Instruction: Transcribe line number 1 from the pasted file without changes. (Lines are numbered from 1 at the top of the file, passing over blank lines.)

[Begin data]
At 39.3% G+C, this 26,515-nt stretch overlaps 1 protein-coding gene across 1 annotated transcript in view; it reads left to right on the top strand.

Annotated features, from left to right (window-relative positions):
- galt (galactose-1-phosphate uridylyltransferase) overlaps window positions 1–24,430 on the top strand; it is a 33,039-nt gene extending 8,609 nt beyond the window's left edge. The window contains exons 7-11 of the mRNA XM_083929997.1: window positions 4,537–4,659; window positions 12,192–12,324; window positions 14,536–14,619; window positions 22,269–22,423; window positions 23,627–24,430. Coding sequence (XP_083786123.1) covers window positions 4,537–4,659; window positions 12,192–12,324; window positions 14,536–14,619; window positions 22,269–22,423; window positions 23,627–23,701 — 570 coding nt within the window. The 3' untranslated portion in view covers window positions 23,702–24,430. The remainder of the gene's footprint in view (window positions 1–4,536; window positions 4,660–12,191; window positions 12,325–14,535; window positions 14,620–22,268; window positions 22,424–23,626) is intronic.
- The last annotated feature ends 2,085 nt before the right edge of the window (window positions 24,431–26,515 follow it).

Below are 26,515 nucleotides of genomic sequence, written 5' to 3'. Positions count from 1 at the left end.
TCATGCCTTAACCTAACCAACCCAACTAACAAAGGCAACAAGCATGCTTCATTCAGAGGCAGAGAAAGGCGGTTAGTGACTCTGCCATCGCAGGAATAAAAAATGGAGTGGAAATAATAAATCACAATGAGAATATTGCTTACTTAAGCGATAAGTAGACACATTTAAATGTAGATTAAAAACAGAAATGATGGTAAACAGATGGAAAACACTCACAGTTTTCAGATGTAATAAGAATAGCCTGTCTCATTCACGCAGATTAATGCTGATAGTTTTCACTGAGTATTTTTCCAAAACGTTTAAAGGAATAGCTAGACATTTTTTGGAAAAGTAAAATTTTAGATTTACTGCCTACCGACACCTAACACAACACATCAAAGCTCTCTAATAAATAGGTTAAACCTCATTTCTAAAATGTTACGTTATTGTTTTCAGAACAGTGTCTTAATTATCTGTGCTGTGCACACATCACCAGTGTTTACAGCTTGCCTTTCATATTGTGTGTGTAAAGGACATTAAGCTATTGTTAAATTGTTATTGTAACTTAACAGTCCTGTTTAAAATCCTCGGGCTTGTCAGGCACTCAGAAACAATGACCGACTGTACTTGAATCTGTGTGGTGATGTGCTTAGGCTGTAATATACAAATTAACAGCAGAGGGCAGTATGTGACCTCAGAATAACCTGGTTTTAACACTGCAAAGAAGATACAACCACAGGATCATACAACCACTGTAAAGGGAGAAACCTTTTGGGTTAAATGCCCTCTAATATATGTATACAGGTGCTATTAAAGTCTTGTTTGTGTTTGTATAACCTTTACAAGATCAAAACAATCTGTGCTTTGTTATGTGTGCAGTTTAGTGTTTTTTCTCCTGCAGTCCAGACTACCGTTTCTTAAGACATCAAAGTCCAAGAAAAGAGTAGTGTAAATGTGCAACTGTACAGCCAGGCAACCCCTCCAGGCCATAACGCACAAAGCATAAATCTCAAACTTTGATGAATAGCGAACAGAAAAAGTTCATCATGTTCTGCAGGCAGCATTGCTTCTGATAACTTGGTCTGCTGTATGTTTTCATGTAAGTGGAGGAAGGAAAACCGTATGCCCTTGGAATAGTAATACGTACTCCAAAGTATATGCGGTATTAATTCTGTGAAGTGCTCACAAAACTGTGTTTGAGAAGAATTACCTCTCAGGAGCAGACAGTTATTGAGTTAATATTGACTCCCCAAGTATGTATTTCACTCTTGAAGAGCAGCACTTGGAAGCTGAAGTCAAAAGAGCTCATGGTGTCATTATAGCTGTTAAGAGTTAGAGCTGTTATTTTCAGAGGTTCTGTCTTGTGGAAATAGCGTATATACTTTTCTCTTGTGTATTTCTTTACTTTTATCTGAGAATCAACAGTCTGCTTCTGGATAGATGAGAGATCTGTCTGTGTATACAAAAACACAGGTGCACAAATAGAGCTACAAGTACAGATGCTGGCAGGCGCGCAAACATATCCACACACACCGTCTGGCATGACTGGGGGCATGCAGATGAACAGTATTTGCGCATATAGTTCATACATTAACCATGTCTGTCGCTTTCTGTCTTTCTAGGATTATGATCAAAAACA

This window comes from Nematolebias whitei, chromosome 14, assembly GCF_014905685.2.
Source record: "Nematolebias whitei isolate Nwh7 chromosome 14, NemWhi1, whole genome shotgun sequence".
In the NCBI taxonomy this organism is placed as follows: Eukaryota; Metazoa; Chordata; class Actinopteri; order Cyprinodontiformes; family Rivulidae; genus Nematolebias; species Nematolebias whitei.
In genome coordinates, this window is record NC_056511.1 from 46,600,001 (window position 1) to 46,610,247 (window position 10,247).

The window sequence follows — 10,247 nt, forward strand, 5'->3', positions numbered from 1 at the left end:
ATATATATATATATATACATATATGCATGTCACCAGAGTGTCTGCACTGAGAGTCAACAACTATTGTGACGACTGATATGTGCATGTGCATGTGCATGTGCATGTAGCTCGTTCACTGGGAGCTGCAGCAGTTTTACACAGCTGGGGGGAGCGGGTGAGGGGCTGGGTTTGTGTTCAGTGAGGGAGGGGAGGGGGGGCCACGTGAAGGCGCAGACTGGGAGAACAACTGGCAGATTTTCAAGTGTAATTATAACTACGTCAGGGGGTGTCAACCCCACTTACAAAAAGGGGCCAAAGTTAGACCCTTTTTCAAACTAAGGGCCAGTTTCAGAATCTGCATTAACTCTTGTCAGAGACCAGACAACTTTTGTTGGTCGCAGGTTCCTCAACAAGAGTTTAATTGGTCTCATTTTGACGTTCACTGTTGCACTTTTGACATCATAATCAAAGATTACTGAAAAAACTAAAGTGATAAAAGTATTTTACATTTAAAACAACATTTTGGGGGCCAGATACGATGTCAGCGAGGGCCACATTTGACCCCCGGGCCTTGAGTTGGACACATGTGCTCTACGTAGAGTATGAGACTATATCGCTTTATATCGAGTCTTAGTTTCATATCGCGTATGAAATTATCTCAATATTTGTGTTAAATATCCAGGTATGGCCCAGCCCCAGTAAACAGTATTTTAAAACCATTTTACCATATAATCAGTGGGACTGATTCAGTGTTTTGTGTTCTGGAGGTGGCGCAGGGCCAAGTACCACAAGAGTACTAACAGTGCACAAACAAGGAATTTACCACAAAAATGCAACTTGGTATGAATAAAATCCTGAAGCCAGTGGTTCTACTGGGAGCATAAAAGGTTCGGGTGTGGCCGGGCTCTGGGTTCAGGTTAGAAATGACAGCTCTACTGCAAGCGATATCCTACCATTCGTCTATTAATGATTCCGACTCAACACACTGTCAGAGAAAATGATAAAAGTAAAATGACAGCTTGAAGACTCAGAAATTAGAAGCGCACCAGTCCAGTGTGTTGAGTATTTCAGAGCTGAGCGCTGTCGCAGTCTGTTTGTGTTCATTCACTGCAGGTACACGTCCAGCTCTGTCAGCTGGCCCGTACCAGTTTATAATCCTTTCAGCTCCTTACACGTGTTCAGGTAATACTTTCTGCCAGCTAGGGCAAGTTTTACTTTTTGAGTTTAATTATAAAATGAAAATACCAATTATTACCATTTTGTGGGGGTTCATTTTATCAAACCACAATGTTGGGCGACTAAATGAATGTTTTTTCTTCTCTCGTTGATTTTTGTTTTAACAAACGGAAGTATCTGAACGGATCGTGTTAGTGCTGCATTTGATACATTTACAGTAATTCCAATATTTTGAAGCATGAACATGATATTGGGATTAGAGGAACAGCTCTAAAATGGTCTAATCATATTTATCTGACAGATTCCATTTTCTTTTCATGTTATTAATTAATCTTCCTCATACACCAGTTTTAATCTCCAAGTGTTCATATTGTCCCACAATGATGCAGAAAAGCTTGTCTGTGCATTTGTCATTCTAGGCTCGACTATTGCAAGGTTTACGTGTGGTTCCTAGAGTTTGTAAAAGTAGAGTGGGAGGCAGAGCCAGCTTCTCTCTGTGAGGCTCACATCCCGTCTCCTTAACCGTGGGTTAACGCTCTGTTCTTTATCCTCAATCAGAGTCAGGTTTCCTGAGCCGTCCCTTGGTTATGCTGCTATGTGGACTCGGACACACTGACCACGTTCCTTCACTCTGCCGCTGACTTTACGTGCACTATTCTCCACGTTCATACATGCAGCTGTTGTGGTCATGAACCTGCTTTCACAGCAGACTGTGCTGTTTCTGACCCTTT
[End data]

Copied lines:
At 39.3% G+C, this 26,515-nt stretch overlaps 1 protein-coding gene across 1 annotated transcript in view; it reads left to right on the top strand.